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22 Aug 2003

Source: Los Angeles Times, February 6, 2002.

A Security Net of Sawhorses and Soldiers

Terrorism: An improvised patchwork of protection has arisen across the country, a defense against what's likely.

By PETER H. KING and GREG KRIKORIAN, Times Staff Writers

On the floor of Montana's Bitterroot Valley, so far, far away from lower Manhattan, Jane Ellis finds herself on the front lines of a war she never contemplated, trying to prepare for attacks she can barely imagine.

Ellis directs the county Office of Emergency Management in Missoula. On a fine, crisp day, she showed a visitor around her piece of the American homeland, pointing out possible terrorist targets: the shopping mall and public waterworks, government buildings and chemical storehouses.

While not wanting to seem a "Chicken Little," Ellis said it only made sense to revisit old assumptions, to look at familiar landmarks with new eyes and to "do some brainstorming: What if?" "The realm of possibilities," Ellis said, "has increased infinitely since Sept. 11."

In the months since the attacks on the World Trade Center and the Pentagon, in big cities and in small towns, on bridges and at border crossings, Americans have been girding for assault from the shadows, recalculating "the realm of possibilities" in a strange new war.

Much of the response has been patchwork, improvised--from the uniformed officer stationed at meetings of the Cullman, Ala., City Council, to the sawhorse barricades placed around public buildings in downtown Missoula.

In a sense, the effort to shore up the home front against terrorism is an exercise in seeking balance: between added security and reduced openness and convenience; between the likelihood a threat might materialize and the cost of eliminating it.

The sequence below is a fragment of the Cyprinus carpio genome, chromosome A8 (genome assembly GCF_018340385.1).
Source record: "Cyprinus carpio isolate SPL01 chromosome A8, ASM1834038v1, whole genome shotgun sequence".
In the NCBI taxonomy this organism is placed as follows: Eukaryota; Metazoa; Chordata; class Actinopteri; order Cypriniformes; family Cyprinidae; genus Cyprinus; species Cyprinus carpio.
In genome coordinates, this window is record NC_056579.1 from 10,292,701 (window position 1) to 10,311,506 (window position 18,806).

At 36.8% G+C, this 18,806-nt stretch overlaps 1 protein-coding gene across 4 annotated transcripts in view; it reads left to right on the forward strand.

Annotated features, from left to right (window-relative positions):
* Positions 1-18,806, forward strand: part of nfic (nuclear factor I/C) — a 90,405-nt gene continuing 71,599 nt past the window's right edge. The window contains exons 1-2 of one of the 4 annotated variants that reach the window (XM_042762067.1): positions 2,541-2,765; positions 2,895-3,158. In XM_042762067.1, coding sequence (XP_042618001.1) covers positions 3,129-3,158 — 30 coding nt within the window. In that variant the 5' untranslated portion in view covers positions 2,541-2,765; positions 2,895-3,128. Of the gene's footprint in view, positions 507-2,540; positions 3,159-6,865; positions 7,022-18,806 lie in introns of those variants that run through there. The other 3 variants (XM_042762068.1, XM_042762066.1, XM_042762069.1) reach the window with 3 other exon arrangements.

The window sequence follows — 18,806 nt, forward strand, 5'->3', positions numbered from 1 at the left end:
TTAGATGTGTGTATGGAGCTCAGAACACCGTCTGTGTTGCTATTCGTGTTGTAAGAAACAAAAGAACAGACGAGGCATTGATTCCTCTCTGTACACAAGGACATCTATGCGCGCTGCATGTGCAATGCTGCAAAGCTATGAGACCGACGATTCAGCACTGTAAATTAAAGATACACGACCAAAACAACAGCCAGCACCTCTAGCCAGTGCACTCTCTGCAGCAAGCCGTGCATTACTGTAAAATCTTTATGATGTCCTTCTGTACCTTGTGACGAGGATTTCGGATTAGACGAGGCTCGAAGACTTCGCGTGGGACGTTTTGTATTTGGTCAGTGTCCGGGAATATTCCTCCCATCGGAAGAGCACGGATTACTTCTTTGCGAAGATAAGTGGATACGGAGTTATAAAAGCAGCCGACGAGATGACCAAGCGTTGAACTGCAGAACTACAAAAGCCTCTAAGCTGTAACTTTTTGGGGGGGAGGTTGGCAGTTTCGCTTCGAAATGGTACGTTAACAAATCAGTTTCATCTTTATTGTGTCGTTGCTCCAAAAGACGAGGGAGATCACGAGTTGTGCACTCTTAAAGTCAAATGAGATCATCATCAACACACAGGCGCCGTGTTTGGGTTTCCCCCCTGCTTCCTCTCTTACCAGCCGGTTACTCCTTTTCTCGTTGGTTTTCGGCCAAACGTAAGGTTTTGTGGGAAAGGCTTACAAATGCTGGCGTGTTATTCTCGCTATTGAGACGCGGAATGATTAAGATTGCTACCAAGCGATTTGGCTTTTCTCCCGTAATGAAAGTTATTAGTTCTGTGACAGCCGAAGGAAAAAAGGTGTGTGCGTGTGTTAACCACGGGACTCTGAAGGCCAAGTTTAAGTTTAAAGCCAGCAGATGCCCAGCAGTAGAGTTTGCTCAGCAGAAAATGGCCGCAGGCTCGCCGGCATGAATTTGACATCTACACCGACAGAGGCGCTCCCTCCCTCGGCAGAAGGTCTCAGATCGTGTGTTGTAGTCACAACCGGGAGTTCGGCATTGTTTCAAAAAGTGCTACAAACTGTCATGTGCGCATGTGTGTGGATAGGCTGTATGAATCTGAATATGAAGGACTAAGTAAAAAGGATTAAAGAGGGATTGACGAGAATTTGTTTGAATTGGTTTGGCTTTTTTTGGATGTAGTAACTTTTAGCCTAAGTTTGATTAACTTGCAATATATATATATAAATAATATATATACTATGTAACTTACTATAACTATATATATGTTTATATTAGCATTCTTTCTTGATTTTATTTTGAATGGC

President Bush has left no doubt that security will be a preoccupation of government. In his State of the Union address last week, and in the proposed budget he sent to Congress on Monday, Bush called for nearly doubling homeland defense spending, to $38 billion, and enlisting tens of thousands of volunteers to help police, fire and public health departments.

"There is a new world order, a new way of thinking," said Constance Perett, Los Angeles County's emergency management administrator. "I don't think there is anyone who says, 'Well, that isn't likely to occur.' I mean, how many people thought terrorists could commandeer jetliners and crash them into the World Trade Center and Pentagon? We know all it takes is someone to dream it up and someone to execute it."

In a nondescript county building five miles east of downtown Los Angeles, anti-terrorism strategists huddle each day for "mind-mapping" sessions. The minds they try to map are those of terrorists.

The Early Terrorism Warning Group, started five years ago, went on full-time footing after Sept. 11. It often is cited by terrorism experts as a model for the nation.